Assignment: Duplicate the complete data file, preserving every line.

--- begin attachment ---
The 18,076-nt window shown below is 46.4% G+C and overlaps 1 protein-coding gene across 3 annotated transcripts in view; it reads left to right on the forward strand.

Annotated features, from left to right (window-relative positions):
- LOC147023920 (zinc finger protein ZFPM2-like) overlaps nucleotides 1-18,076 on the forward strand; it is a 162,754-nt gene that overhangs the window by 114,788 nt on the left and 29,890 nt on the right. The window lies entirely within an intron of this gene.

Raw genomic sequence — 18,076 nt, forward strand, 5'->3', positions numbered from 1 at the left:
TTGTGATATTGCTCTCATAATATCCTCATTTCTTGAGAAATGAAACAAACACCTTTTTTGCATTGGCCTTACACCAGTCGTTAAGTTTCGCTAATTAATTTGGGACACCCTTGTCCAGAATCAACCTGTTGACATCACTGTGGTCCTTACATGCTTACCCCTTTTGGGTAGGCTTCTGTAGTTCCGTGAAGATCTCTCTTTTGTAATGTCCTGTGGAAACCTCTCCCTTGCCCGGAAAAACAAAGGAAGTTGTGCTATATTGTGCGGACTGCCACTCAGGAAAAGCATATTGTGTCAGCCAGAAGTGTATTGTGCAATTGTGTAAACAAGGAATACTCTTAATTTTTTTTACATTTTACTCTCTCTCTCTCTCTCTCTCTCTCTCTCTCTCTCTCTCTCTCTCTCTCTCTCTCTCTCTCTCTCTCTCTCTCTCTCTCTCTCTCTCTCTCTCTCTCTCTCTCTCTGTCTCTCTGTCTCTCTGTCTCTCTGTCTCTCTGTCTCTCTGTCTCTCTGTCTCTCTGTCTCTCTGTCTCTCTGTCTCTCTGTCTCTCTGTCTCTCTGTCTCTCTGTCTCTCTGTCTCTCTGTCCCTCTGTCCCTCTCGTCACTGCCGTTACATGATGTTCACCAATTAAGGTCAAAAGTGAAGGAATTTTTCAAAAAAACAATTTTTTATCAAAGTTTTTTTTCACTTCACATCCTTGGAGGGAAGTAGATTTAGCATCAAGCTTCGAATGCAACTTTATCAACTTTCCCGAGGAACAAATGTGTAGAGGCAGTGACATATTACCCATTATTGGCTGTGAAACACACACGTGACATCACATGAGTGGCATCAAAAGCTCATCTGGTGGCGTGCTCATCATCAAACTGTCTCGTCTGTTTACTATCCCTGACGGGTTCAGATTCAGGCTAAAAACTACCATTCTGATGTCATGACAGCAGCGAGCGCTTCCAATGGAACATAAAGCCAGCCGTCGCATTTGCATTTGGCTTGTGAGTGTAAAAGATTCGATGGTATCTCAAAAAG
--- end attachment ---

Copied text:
The 18,076-nt window shown below is 46.4% G+C and overlaps 1 protein-coding gene across 3 annotated transcripts in view; it reads left to right on the forward strand.

Annotated features, from left to right (window-relative positions):
- LOC147023920 (zinc finger protein ZFPM2-like) overlaps nucleotides 1-18,076 on the forward strand; it is a 162,754-nt gene that overhangs the window by 114,788 nt on the left and 29,890 nt on the right. The window lies entirely within an intron of this gene.

Raw genomic sequence — 18,076 nt, forward strand, 5'->3', positions numbered from 1 at the left:
TTGTGATATTGCTCTCATAATATCCTCATTTCTTGAGAAATGAAACAAACACCTTTTTTGCATTGGCCTTACACCAGTCGTTAAGTTTCGCTAATTAATTTGGGACACCCTTGTCCAGAATCAACCTGTTGACATCACTGTGGTCCTTACATGCTTACCCCTTTTGGGTAGGCTTCTGTAGTTCCGTGAAGATCTCTCTTTTGTAATGTCCTGTGGAAACCTCTCCCTTGCCCGGAAAAACAAAGGAAGTTGTGCTATATTGTGCGGACTGCCACTCAGGAAAAGCATATTGTGTCAGCCAGAAGTGTATTGTGCAATTGTGTAAACAAGGAATACTCTTAATTTTTTTTACATTTTACTCTCTCTCTCTCTCTCTCTCTCTCTCTCTCTCTCTCTCTCTCTCTCTCTCTCTCTCTCTCTCTCTCTCTCTCTCTCTCTCTCTCTCTCTCTCTCTCTCTCTCTCTGTCTCTCTGTCTCTCTGTCTCTCTGTCTCTCTGTCTCTCTGTCTCTCTGTCTCTCTGTCTCTCTGTCTCTCTGTCTCTCTGTCTCTCTGTCTCTCTGTCTCTCTGTCTCTCTGTCTCTCTGTCCCTCTGTCCCTCTCGTCACTGCCGTTACATGATGTTCACCAATTAAGGTCAAAAGTGAAGGAATTTTTCAAAAAAACAATTTTTTATCAAAGTTTTTTTTCACTTCACATCCTTGGAGGGAAGTAGATTTAGCATCAAGCTTCGAATGCAACTTTATCAACTTTCCCGAGGAACAAATGTGTAGAGGCAGTGACATATTACCCATTATTGGCTGTGAAACACACACGTGACATCACATGAGTGGCATCAAAAGCTCATCTGGTGGCGTGCTCATCATCAAACTGTCTCGTCTGTTTACTATCCCTGACGGGTTCAGATTCAGGCTAAAAACTACCATTCTGATGTCATGACAGCAGCGAGCGCTTCCAATGGAACATAAAGCCAGCCGTCGCATTTGCATTTGGCTTGTGAGTGTAAAAGATTCGATGGTATCTCAAAAAG